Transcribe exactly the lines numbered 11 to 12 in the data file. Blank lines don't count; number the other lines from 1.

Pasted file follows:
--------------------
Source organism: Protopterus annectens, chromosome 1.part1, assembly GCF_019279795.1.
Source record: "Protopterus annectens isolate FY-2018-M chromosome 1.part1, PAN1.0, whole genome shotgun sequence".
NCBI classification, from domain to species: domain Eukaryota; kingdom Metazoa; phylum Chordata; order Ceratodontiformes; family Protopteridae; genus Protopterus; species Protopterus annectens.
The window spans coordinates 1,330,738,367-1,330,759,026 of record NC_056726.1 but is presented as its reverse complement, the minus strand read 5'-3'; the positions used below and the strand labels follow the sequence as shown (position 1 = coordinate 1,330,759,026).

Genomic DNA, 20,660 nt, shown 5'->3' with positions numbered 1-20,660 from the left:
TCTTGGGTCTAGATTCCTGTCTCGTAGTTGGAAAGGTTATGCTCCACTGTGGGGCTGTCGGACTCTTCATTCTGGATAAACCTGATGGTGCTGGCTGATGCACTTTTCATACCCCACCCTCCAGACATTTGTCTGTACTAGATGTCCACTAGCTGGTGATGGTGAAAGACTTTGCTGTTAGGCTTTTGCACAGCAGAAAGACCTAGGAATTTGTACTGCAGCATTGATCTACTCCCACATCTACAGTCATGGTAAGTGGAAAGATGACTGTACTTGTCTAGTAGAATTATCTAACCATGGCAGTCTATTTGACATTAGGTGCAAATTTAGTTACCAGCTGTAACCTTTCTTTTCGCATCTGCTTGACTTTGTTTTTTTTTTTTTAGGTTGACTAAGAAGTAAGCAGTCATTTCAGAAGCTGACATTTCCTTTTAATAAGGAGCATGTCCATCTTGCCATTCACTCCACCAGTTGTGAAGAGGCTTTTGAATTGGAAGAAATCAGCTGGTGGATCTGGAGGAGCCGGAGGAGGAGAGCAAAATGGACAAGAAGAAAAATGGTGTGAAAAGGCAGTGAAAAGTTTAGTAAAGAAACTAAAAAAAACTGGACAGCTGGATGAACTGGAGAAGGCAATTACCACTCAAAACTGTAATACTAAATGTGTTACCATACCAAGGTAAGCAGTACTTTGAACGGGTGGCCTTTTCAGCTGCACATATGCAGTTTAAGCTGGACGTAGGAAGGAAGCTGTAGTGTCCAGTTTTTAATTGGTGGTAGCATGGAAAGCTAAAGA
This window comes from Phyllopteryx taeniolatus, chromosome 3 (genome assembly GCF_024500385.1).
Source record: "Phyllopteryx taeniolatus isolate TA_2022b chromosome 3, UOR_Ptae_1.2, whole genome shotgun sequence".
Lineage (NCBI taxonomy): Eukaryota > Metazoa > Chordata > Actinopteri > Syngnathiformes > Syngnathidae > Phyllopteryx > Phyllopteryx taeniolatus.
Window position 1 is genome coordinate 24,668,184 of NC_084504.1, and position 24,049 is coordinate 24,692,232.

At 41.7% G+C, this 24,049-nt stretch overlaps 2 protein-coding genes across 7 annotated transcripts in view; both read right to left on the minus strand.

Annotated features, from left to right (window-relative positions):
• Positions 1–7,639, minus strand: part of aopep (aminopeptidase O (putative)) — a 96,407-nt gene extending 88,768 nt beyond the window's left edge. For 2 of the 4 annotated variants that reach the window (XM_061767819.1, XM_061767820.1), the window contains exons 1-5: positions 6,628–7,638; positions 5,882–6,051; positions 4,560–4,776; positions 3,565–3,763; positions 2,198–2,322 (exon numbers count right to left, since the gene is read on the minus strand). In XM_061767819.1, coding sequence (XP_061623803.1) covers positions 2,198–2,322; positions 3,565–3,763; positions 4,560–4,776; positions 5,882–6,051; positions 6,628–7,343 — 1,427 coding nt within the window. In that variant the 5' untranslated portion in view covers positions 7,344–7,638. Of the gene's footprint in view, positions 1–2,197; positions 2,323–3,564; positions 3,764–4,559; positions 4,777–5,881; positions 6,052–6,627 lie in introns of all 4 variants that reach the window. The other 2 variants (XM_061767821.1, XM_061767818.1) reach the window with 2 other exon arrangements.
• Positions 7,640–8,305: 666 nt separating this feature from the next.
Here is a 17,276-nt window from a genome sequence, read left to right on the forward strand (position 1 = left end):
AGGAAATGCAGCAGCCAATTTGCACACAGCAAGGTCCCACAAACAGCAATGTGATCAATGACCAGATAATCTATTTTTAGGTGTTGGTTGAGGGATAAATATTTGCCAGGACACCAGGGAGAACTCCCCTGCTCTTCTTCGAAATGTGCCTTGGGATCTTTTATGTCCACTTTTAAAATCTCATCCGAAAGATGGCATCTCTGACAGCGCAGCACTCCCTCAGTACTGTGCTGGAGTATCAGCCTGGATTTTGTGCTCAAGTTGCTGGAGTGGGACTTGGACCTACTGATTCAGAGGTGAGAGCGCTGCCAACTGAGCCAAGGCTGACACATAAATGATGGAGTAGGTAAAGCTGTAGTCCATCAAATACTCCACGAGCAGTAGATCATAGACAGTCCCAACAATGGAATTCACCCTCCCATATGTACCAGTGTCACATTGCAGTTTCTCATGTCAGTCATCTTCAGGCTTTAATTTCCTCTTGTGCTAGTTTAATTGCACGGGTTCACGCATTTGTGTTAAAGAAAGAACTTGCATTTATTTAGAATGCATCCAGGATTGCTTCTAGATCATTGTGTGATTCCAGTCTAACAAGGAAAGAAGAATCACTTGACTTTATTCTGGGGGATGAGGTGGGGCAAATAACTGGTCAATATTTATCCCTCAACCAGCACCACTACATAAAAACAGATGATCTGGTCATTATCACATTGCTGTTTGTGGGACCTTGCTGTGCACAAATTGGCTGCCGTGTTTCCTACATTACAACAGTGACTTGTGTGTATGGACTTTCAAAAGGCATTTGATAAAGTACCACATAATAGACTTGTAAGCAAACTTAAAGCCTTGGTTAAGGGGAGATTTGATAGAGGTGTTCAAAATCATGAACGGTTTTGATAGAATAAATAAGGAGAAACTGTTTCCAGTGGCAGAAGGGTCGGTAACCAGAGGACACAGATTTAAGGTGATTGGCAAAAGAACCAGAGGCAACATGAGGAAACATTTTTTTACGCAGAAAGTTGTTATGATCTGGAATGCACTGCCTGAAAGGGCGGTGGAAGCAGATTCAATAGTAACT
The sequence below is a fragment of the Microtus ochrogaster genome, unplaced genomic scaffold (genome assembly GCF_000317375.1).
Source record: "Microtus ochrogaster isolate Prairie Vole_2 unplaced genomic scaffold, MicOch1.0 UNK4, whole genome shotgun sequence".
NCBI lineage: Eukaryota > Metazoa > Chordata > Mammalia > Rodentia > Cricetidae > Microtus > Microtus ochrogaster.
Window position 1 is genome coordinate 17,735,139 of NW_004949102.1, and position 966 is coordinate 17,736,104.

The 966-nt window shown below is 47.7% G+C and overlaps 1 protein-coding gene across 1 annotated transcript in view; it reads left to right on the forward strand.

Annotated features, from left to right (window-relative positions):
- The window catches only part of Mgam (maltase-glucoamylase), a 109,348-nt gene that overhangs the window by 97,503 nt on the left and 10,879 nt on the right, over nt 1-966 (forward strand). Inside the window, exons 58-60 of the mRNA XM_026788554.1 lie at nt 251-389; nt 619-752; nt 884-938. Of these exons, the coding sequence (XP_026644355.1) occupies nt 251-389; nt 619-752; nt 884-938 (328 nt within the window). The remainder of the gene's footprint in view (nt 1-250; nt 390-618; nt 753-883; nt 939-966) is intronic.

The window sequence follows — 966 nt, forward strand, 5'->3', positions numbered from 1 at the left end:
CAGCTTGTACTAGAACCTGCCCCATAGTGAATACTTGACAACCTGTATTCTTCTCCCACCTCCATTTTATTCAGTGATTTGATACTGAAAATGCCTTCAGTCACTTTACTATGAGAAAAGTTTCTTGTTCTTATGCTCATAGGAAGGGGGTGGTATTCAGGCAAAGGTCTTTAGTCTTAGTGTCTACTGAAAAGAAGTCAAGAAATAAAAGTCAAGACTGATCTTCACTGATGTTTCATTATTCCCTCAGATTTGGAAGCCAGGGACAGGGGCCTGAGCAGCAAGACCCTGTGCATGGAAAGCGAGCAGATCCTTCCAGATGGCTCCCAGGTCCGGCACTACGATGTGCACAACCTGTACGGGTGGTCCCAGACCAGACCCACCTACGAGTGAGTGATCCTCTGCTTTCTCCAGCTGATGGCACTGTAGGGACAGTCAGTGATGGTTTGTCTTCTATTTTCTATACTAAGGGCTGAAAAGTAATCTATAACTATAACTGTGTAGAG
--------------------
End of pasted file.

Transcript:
At 41.7% G+C, this 24,049-nt stretch overlaps 2 protein-coding genes across 7 annotated transcripts in view; both read right to left on the minus strand.

Annotated features, from left to right (window-relative positions):